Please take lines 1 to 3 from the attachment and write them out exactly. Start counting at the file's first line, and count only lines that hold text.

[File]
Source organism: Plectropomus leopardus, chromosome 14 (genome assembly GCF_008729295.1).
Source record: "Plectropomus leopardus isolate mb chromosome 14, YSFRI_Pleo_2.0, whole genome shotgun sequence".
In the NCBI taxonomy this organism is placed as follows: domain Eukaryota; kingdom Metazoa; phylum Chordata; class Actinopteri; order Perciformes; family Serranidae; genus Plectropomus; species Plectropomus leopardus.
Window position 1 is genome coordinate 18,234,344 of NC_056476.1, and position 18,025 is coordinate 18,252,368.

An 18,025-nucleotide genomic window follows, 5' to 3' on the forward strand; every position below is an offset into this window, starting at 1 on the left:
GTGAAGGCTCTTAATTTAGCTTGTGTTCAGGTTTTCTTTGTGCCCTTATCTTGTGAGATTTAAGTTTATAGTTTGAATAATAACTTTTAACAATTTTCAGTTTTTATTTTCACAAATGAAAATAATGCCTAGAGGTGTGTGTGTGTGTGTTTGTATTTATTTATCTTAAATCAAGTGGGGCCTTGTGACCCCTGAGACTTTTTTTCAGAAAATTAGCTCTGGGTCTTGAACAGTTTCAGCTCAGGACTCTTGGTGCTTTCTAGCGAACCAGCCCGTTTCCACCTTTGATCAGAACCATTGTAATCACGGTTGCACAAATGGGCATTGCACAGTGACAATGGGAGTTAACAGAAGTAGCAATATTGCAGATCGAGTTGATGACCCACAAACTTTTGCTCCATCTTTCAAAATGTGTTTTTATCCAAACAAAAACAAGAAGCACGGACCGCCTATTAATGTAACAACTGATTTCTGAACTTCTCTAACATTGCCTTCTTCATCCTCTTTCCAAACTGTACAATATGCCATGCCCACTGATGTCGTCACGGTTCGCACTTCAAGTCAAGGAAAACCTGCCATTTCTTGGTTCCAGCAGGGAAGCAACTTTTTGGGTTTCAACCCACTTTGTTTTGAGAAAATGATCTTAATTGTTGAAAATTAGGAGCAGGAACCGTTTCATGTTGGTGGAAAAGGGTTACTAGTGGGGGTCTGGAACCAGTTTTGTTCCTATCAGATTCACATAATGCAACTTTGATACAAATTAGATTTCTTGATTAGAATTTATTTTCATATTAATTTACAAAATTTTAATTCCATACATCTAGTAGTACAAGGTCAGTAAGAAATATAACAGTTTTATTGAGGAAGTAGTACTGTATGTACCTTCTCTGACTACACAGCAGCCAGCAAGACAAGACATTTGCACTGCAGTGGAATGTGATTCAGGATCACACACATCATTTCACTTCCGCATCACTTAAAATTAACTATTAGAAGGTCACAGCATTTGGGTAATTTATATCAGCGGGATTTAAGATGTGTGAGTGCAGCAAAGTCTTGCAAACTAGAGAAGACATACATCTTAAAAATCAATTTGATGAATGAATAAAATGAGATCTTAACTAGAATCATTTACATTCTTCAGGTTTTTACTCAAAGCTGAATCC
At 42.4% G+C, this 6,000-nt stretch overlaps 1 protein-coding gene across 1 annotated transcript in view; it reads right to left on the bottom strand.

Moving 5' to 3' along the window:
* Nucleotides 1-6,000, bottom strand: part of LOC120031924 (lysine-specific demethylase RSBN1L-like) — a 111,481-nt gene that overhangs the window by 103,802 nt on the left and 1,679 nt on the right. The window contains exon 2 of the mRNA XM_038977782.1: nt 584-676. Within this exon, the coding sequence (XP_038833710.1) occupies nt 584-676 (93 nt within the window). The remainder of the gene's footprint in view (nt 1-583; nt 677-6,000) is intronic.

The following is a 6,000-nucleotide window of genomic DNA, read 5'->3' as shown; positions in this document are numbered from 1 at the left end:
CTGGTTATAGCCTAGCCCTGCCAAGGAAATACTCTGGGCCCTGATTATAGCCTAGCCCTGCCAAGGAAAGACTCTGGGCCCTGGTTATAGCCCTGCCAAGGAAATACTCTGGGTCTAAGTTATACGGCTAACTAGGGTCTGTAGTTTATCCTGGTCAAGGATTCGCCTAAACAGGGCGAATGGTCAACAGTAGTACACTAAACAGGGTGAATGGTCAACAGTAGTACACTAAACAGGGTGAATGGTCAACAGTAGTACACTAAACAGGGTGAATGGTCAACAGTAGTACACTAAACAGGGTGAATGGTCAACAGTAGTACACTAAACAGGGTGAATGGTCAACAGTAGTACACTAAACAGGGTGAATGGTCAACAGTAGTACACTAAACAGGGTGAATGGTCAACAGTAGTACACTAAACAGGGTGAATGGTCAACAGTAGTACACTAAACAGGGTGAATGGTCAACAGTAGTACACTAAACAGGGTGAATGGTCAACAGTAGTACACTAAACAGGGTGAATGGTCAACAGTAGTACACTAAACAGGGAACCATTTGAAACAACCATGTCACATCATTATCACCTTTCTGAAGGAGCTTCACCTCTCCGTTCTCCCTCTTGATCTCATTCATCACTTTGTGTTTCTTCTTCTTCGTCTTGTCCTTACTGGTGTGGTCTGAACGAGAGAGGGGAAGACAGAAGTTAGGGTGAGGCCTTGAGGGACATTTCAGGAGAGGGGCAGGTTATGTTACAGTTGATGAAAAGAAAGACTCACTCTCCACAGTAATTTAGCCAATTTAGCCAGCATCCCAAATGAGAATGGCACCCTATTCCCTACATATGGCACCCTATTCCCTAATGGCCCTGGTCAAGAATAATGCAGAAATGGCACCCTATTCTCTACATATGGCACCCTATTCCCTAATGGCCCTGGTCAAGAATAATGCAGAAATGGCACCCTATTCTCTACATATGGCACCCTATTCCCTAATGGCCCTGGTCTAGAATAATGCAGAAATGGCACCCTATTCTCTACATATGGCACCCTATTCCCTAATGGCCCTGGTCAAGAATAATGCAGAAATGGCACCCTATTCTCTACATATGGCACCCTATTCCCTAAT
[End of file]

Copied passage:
Source organism: Plectropomus leopardus, chromosome 14 (genome assembly GCF_008729295.1).
Source record: "Plectropomus leopardus isolate mb chromosome 14, YSFRI_Pleo_2.0, whole genome shotgun sequence".
In the NCBI taxonomy this organism is placed as follows: domain Eukaryota; kingdom Metazoa; phylum Chordata; class Actinopteri; order Perciformes; family Serranidae; genus Plectropomus; species Plectropomus leopardus.